Sierra Club Puts Highway 100 Extension on "50 worst" Highway Projects List
By Dave DeWitte, Reporter
CEDAR RAPIDS, Iowa - A national Sierra Club report on ways to make smarter transportation investments this week takes another swing at the $200 million Highway 100 extension in Linn County.
The environmental group attempts to call attention to the need for more mass transit, pedestrian and bicycle transportation options in its report, "Smart Choices, Less Traffic."
The eight-mile Highway 100 Extension from Edgewood Road to Highway 30 west of Cedar Rapids is one of 50 "worst" projects mentioned in the report, along with 50 projects the Sierra Club found worthy of praise.
"This outdated project was conceived more than 30 years ago when gasoline cost $1.24/gal.," the report says. "It was first envisioned as part of a bypass around Cedar Rapids."
"Since then," the report says, "a town has emerged in the center of the proposed route. The proposed Highway 100 extension, a 3.8-mile, $200 million project, would add another 10,000 cars per day to the main street, Collins Road, causing congestion, air pollution, and dangerous conditions for people who want to walk or bike through town."
The Sierra Club's opposition to the project has been clear for many years. It is suing to block the project from going forward on multiple grounds.
Still, the negative description left Allen Witt of Hall & Hall Engineers, who's been spearheading the project for the Cedar Rapids Metro Economic Alliance, shaking his head.
There's no new "town" that local residents aware of, and the bypass is at least twice as long as the report describes. Witt says the project was routed to go around a state nature preserve with considerable attention to mitigating its impact on wildlife.
The report also fails to mention that a recreational trail is designated for clearing and grading along one side of the new route, although paving isn't included in the project.
Pamela Mackey-Taylor of Marion, the Sierra Club of Iowa energy chair, nominated Highway 100 for the report. She is glad it was included, even though she doesn't agree with some aspects of the description.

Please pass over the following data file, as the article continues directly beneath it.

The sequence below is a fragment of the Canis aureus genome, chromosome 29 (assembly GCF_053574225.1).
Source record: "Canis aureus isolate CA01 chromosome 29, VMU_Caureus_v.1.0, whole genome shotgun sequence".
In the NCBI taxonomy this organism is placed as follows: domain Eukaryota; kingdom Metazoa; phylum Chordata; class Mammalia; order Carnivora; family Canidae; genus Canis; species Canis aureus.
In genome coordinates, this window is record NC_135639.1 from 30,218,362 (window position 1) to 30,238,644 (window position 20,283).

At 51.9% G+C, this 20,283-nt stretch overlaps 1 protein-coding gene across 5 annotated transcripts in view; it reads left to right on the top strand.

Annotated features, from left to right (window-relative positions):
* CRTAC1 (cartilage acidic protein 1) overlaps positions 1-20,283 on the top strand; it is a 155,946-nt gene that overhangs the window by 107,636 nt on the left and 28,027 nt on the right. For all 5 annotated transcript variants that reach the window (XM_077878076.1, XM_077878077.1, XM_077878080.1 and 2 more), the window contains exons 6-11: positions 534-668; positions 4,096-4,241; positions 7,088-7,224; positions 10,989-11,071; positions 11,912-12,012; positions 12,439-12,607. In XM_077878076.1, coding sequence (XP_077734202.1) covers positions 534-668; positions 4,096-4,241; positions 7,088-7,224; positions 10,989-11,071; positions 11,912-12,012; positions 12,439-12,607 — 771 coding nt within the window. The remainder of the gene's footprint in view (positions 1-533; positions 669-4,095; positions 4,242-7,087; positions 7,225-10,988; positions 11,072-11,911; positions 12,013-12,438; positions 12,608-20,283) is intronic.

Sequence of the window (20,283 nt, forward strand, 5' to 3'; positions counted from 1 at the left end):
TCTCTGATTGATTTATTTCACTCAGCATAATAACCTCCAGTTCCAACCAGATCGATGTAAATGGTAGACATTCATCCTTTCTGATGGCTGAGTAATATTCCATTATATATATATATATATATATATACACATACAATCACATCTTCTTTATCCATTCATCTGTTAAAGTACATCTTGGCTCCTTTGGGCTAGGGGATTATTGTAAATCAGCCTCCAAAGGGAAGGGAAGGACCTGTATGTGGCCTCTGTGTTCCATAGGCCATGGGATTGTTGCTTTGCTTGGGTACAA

Taylor said the new "town" referred to was the commercial buildup along Collins Road that has caused it to become the city's new commercial center. She said the report probably mentioned only 3.8 miles of the route because that's the section that goes through the Rock Island County Preserve.
The Sierra Club isn't opposed to the Highway 100 project per se, Taylor said, but rather to the construction of it through the Rock Island Botanical Preserve area with its rare and endangered plant and animal species when other options were available.
Witt said the options were carefully studied and rejected by the state and federal government.
"This is the most studied corridor in the State of Iowa's history," Witt said.
Witt also noted that the Corridor Metropolitan Planning Organization has shifted a great deal more funding from road construction to construction of recreational trails with the support of the Cedar Rapids City Council. He said the Highway 100 extension will reduce congestion on Edgewood Road, First Avenue and I-380.
The Sierra Club report says that despite increasing urbanization, only 54 percent of Americans have access to mass transportation. It links the nation's addiction to highways to a decline in daily exercise, and massive reliance on fossil fuels. In fact, it points to two major highway projects built to help extract more fossil fuels.
Taylor said a common theme in many of the projects criticized in the report is "they don't care what the natural environment is or what the historic environment is - they just ram these projects through."